Thursday, May 22, 2014

44 - The Shooting Birthday

As with all men having midlife crises, I feel a need to do something I've never done in my misspent youth.  Unlike most other men, I don't want to waste it on an overpriced phallic symbol of a car and a young blonde girl.
Well, until I found this picture.
Instead, I need to dye my hair odd colors, do dangerous things, and eat at expensive restaurants.  This year was no exception.  You've already seen the hair...
I'm trying out for Ron Weasley in "Harry Potter - The Musical."
The restaurant this year was Manresa.  Here's the meal in one, quick image:
Quickie review: most of the dishes were great.  A couple of the fish dishes were more fishy than I would have liked.  The lamb was terrible.  The first appetizer looked exactly like the last dessert, which was awesome, but made me wish the entire meal did tricks like that.

But enough of all that.  Let's talk about the crazy part.  Let's talk about
  me shooting guns

That's right; little old Matthew from East Central Illinois never fired a gun before.  I'd been afraid of them ever since the famous Time Magazine issue where they showed every death from a gun in the United States in one week.  Pages and pages of children shooting themselves, suicides, and murders.  Almost none were "good shootings" (self defense, police firing on criminals, etc.).

After the waves of mass shootings (Columbine, Aurora, Sandy Hook, and so on), I got into arguments online with gun owners.  The evidence that guns caused more harm than good seemed overwhelming.  However, as many of my gun nut owner friends pointed out, I really didn't know anything about guns.

I did know this argument as people post it ad nauseum.
So I wanted to fire a gun for my birthday.  Knowing nothing about gun laws, regulations, and best practices, but knowing the meme above, I assumed learning to fire a gun would be a lot like learning to drive a car.  I assumed you had to be at least 16, took classes before you got a learner's permit, and then only got to fire one under strict supervision.  I looked into classes that took you to a gun range at the end and taught you how to shoot, but found them hard to find.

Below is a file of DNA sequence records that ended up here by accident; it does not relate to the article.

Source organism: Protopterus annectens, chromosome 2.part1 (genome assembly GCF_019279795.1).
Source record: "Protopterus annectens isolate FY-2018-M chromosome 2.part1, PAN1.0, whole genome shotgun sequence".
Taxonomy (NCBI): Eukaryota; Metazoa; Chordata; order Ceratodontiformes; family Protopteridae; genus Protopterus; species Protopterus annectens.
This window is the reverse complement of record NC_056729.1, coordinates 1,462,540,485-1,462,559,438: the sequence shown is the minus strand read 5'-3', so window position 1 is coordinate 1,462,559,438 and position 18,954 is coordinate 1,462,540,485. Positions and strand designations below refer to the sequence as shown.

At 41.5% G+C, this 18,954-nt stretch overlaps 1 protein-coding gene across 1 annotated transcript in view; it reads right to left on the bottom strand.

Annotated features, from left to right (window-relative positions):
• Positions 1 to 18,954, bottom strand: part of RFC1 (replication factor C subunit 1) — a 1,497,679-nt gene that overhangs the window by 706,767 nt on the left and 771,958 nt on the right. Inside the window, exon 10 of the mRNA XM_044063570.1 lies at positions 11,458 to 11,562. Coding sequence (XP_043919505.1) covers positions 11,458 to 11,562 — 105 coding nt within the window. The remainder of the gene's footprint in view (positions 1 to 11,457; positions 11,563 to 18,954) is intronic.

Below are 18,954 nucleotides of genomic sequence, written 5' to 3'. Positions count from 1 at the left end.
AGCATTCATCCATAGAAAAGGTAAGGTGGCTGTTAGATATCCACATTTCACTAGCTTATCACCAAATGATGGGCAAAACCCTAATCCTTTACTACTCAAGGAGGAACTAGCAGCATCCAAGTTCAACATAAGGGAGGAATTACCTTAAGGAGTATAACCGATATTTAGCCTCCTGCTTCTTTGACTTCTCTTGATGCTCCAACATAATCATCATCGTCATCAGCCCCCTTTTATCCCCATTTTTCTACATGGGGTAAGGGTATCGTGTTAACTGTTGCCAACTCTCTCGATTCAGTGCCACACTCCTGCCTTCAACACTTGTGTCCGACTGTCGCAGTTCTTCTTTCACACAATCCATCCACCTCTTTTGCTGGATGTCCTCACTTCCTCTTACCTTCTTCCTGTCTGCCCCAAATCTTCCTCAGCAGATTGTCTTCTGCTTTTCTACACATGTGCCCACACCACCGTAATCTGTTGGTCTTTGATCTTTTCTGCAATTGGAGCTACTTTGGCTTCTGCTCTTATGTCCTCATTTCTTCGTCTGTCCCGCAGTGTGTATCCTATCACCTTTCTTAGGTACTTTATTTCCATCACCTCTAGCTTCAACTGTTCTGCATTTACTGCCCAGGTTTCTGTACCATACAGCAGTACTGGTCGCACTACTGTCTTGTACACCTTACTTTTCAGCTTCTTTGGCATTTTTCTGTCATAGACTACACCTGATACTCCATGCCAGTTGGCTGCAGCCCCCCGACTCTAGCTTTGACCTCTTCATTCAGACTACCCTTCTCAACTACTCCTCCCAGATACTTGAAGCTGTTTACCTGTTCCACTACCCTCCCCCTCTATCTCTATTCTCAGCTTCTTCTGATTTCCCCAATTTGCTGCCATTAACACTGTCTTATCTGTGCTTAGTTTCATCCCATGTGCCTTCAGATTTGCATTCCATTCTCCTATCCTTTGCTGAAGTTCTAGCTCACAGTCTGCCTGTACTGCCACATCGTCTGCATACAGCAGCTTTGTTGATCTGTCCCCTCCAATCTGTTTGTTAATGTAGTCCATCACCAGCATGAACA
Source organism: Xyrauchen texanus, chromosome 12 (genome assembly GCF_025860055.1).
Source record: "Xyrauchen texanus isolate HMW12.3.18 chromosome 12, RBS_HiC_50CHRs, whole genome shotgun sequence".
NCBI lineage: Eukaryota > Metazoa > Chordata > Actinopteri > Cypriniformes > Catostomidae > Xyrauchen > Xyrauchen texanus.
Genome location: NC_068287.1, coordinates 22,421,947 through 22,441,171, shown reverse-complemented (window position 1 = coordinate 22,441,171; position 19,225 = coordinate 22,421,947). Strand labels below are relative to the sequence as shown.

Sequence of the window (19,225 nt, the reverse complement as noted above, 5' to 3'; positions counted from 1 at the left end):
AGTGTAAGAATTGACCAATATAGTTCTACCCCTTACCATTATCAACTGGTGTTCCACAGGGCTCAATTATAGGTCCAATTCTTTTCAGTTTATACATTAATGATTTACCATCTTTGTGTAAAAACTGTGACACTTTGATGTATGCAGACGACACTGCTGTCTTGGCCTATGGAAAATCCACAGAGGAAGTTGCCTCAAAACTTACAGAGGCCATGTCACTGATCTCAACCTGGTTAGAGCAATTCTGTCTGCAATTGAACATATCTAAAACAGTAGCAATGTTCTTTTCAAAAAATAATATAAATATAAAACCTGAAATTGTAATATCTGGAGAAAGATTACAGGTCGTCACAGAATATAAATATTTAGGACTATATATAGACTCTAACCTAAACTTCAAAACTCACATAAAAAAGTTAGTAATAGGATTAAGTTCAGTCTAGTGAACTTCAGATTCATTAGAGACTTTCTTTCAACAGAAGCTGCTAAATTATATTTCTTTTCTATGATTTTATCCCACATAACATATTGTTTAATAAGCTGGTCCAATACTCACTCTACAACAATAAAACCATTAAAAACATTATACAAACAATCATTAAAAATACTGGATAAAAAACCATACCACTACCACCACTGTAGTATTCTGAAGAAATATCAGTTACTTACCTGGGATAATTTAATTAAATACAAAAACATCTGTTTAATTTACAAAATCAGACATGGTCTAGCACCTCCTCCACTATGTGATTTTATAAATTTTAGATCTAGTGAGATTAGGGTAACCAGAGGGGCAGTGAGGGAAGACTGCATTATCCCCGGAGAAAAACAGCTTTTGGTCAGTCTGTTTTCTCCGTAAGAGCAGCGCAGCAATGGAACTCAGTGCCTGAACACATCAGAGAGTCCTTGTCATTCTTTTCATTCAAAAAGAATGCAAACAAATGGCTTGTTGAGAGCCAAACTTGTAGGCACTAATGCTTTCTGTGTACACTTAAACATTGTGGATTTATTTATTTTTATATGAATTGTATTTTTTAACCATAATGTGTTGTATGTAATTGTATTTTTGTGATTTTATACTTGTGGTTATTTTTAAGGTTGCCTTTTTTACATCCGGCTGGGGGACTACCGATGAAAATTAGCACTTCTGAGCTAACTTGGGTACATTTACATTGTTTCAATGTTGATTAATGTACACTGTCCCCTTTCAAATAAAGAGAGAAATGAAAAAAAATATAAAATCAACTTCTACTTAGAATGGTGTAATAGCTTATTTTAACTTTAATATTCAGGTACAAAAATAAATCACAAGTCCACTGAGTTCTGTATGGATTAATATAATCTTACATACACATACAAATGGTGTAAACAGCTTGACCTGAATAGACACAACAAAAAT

Note the pro-anarchy bumper sticker.
Then my wife mentioned that her father (a retired soldier) and brother-in-law (a police officer) both owned guns and enjoyed shooting them.  She contacted them and they set up my shooting day, bringing along the whole family to shoot for the first time.

Earmuffs make everyone sexy.
Let me just take a moment to thank my brother-in-law for all he did.  He borrowed guns from friends, so there was a variety to try.  He patiently showed several of us how to use them.  He answered numerous, goofy questions with grace.  So, thank you Art, you are my hero.  Also, you should read my blog, as you'll probably never see this.
The range.  The coffee cans are, sadly, not for spitting tobacco.  It's for shell casings.
I started with a .22 handgun, firing at paper targets.  Then I moved on to bigger handguns, revolvers, and rifles (one with a scope).  Here's what I learned:
  • Bullet sizes make no sense.
    .22 bullets are the weakest and smallest.  .357 are the most powerful.  .44 is in the middle.  Obviously, size doesn't determine effectiveness.  Men rejoice.
  • Shooting a .22 is like shooting a bb gun.